While I could have just left them clear without any effects except basing (as I've done in the past), I wanted to try and make these look unusual, so mimicked the look of their illustrations. While I'd originally planned on doing this with an airbrush, my skills just weren't really up to the task, I thought, so, I went with paint.
Said mini-tutorialFirst, on assembling plastic, your assembly options are largely limited since regular plastic glues don't work, and super glue can leave a residue. Furthermore, you can't use greenstuff or filler to patch seams.
What I've done with these is use super glue first, then I've very heavily layered undiluted gloss varnish, which, over the course of several layers, will eventually smooth out the surface. It's worth noting that you'll need to be ready with a fine instrument (a new hobby knife or a pin, for instance) to pop bubbles as you put the varnish down, if you don't want them showing up in the dried layer.
Painting on clear plastic, if you do it wrong, you're stuck with something overly opaque or with your paint beading up.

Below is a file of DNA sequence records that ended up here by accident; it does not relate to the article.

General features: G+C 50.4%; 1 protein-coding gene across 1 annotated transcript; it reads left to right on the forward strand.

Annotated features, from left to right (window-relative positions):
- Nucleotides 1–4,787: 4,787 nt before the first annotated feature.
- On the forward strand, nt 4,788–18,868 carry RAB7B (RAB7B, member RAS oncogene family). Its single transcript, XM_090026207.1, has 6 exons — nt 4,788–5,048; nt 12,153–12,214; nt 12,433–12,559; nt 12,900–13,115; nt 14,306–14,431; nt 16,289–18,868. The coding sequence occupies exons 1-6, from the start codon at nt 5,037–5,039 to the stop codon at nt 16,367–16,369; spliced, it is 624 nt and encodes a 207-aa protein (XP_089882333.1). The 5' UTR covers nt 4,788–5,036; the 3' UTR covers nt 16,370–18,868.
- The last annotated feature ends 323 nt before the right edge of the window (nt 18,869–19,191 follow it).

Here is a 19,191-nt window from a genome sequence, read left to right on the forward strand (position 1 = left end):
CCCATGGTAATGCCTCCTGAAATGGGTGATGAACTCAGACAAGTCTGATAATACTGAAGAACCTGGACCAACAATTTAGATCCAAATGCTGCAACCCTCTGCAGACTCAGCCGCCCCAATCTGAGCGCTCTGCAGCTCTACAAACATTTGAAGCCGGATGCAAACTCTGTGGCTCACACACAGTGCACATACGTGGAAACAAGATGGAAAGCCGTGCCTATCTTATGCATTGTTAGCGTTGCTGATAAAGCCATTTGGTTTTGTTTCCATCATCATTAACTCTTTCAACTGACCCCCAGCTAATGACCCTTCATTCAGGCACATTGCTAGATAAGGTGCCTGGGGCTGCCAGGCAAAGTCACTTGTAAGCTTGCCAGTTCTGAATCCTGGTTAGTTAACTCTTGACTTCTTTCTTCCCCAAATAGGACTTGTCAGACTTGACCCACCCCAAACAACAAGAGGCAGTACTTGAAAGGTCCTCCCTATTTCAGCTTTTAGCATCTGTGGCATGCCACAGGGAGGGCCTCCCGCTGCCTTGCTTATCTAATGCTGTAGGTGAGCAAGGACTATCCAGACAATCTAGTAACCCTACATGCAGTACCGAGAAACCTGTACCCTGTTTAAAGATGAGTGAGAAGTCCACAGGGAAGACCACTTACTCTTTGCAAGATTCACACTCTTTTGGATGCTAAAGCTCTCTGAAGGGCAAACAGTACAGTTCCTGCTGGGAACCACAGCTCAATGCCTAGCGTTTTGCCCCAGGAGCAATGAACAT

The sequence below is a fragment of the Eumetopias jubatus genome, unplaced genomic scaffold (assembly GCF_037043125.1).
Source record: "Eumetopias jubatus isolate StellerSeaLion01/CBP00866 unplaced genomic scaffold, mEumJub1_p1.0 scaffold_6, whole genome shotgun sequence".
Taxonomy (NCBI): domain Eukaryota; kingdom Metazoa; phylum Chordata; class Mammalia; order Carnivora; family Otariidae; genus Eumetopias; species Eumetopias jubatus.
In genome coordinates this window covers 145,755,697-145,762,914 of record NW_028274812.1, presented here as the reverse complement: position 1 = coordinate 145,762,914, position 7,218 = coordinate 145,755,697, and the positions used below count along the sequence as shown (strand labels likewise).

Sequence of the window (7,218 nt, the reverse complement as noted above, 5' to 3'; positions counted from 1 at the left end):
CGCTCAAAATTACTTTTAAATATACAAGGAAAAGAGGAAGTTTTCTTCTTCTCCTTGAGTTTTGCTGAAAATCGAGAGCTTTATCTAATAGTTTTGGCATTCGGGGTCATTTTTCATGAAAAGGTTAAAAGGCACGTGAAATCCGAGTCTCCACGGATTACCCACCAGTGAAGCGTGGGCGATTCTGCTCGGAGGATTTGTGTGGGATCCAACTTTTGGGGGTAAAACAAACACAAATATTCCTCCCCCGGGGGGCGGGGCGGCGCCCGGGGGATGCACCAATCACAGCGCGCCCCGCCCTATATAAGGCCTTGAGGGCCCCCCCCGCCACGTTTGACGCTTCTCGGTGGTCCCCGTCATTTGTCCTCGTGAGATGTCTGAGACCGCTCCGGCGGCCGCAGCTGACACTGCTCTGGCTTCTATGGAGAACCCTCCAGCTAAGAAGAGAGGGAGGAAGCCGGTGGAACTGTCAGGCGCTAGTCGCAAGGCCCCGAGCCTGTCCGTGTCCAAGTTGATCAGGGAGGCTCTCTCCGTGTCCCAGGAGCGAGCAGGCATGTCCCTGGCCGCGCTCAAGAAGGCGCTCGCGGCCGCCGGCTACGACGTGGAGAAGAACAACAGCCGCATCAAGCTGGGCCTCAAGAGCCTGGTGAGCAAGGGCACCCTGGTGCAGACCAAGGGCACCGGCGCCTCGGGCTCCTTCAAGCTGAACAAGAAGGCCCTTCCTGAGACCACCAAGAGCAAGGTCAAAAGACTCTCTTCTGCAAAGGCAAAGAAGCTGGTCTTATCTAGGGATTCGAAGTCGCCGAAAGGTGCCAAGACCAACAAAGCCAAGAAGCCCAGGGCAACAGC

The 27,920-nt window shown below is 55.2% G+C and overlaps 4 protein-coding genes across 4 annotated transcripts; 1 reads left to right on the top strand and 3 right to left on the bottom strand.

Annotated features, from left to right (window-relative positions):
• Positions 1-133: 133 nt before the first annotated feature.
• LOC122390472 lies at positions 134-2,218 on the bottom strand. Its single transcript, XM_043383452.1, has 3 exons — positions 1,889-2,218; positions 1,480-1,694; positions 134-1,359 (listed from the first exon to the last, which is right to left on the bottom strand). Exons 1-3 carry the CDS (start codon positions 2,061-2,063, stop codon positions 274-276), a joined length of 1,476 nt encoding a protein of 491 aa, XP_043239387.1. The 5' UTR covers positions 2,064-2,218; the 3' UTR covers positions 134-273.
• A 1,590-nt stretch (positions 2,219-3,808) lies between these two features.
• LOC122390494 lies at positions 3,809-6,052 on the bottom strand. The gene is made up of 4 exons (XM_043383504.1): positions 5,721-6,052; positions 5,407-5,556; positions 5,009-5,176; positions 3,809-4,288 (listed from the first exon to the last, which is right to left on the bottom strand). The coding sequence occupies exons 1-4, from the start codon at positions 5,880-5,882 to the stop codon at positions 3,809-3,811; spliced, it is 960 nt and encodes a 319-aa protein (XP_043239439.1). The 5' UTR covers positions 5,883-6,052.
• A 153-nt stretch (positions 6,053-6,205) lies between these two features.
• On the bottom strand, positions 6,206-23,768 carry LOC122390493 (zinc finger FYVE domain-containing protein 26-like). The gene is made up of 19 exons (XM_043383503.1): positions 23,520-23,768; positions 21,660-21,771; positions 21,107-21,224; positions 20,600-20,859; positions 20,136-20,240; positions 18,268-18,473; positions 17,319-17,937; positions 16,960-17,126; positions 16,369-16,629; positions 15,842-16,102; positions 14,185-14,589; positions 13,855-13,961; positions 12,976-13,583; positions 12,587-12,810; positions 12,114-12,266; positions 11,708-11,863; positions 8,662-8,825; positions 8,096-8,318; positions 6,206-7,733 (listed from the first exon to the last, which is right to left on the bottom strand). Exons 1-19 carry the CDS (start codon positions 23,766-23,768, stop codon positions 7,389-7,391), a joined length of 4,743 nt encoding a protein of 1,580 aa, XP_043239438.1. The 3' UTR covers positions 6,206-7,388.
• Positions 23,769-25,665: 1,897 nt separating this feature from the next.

The first option: if you don't care about a glossy finish, hitting them with a matte varnish (or even a glossy one) will give your minis enough tooth to paint on, like primer, which will prevent beading though still may be too opaque.
The second option: use paint retarder: it's a way of changing opacity without dramatically effecting viscosity, so it will still go on like thin paint (if you don't go overboard), and you can effectively put down glazes or paint like normal.
The third option: airbrush them. This will still require sealing, though, while the middle option won't, if you're careful enough with your models, particularly if you either leave the base edges raw plastic or seal them before attaching them, since both
Back to these minisFor these, I focused on glazes and, after testing the effects of matte varnish and then gloss varnish on the transparent parts, decided that I wasn't sacrificing much by protecting the minis. However, I found that they actually caught the light better and, in my opinion, fit the look of everything else I've done better, when they were just matte varnished with a bit of the glossy plastic below giving a bit of shine.
The top set is under normal light, while the bottom set is hit from behind with an LED light.